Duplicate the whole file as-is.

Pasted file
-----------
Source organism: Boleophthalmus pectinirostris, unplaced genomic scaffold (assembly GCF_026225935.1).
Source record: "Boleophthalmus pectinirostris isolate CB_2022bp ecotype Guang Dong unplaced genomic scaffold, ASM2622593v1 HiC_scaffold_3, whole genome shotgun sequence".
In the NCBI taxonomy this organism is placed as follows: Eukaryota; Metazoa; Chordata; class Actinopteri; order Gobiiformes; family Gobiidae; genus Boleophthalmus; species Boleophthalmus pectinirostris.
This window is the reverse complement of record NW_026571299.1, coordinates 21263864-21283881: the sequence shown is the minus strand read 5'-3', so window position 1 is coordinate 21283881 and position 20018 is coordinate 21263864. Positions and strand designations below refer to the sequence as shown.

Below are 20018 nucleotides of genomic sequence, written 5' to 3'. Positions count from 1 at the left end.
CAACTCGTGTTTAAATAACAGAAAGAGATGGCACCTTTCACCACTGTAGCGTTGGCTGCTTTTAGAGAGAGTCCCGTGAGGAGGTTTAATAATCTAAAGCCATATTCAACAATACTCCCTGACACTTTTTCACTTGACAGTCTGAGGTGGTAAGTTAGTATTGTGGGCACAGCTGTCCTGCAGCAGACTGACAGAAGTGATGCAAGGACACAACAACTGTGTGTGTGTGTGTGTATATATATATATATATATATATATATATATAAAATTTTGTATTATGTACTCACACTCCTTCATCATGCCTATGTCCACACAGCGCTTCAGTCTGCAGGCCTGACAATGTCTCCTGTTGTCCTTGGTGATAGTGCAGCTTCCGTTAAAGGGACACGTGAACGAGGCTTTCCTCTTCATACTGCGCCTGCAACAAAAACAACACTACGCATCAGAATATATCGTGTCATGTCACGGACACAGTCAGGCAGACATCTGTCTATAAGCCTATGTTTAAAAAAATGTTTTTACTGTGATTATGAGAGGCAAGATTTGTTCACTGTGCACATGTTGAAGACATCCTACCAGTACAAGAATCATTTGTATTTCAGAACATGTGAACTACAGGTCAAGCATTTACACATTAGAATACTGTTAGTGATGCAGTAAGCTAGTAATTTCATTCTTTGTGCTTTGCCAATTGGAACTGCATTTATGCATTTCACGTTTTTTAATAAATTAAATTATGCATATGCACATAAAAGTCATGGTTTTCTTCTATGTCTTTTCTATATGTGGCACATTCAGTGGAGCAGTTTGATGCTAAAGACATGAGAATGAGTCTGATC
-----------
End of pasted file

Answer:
Source organism: Boleophthalmus pectinirostris, unplaced genomic scaffold (assembly GCF_026225935.1).
Source record: "Boleophthalmus pectinirostris isolate CB_2022bp ecotype Guang Dong unplaced genomic scaffold, ASM2622593v1 HiC_scaffold_3, whole genome shotgun sequence".
In the NCBI taxonomy this organism is placed as follows: Eukaryota; Metazoa; Chordata; class Actinopteri; order Gobiiformes; family Gobiidae; genus Boleophthalmus; species Boleophthalmus pectinirostris.
This window is the reverse complement of record NW_026571299.1, coordinates 21263864-21283881: the sequence shown is the minus strand read 5'-3', so window position 1 is coordinate 21283881 and position 20018 is coordinate 21263864. Positions and strand designations below refer to the sequence as shown.

Below are 20018 nucleotides of genomic sequence, written 5' to 3'. Positions count from 1 at the left end.
CAACTCGTGTTTAAATAACAGAAAGAGATGGCACCTTTCACCACTGTAGCGTTGGCTGCTTTTAGAGAGAGTCCCGTGAGGAGGTTTAATAATCTAAAGCCATATTCAACAATACTCCCTGACACTTTTTCACTTGACAGTCTGAGGTGGTAAGTTAGTATTGTGGGCACAGCTGTCCTGCAGCAGACTGACAGAAGTGATGCAAGGACACAACAACTGTGTGTGTGTGTGTGTATATATATATATATATATATATATATATATAAAATTTTGTATTATGTACTCACACTCCTTCATCATGCCTATGTCCACACAGCGCTTCAGTCTGCAGGCCTGACAATGTCTCCTGTTGTCCTTGGTGATAGTGCAGCTTCCGTTAAAGGGACACGTGAACGAGGCTTTCCTCTTCATACTGCGCCTGCAACAAAAACAACACTACGCATCAGAATATATCGTGTCATGTCACGGACACAGTCAGGCAGACATCTGTCTATAAGCCTATGTTTAAAAAAATGTTTTTACTGTGATTATGAGAGGCAAGATTTGTTCACTGTGCACATGTTGAAGACATCCTACCAGTACAAGAATCATTTGTATTTCAGAACATGTGAACTACAGGTCAAGCATTTACACATTAGAATACTGTTAGTGATGCAGTAAGCTAGTAATTTCATTCTTTGTGCTTTGCCAATTGGAACTGCATTTATGCATTTCACGTTTTTTAATAAATTAAATTATGCATATGCACATAAAAGTCATGGTTTTCTTCTATGTCTTTTCTATATGTGGCACATTCAGTGGAGCAGTTTGATGCTAAAGACATGAGAATGAGTCTGATC